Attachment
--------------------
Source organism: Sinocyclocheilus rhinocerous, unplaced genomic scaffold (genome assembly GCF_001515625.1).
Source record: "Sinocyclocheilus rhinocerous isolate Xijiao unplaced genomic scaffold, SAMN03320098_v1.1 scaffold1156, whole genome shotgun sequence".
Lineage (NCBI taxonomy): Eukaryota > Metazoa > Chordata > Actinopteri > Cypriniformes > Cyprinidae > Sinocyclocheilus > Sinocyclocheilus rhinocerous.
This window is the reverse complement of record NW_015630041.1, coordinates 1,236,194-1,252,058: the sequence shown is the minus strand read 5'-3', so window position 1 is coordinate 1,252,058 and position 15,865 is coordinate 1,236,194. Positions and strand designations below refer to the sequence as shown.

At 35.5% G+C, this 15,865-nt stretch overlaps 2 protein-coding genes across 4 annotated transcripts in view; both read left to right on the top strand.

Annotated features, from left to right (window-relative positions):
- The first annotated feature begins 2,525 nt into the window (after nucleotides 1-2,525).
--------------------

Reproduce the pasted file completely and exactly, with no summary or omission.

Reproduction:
Source organism: Sinocyclocheilus rhinocerous, unplaced genomic scaffold (genome assembly GCF_001515625.1).
Source record: "Sinocyclocheilus rhinocerous isolate Xijiao unplaced genomic scaffold, SAMN03320098_v1.1 scaffold1156, whole genome shotgun sequence".
Lineage (NCBI taxonomy): Eukaryota > Metazoa > Chordata > Actinopteri > Cypriniformes > Cyprinidae > Sinocyclocheilus > Sinocyclocheilus rhinocerous.
This window is the reverse complement of record NW_015630041.1, coordinates 1,236,194-1,252,058: the sequence shown is the minus strand read 5'-3', so window position 1 is coordinate 1,252,058 and position 15,865 is coordinate 1,236,194. Positions and strand designations below refer to the sequence as shown.

At 35.5% G+C, this 15,865-nt stretch overlaps 2 protein-coding genes across 4 annotated transcripts in view; both read left to right on the top strand.

Annotated features, from left to right (window-relative positions):
- The first annotated feature begins 2,525 nt into the window (after nucleotides 1-2,525).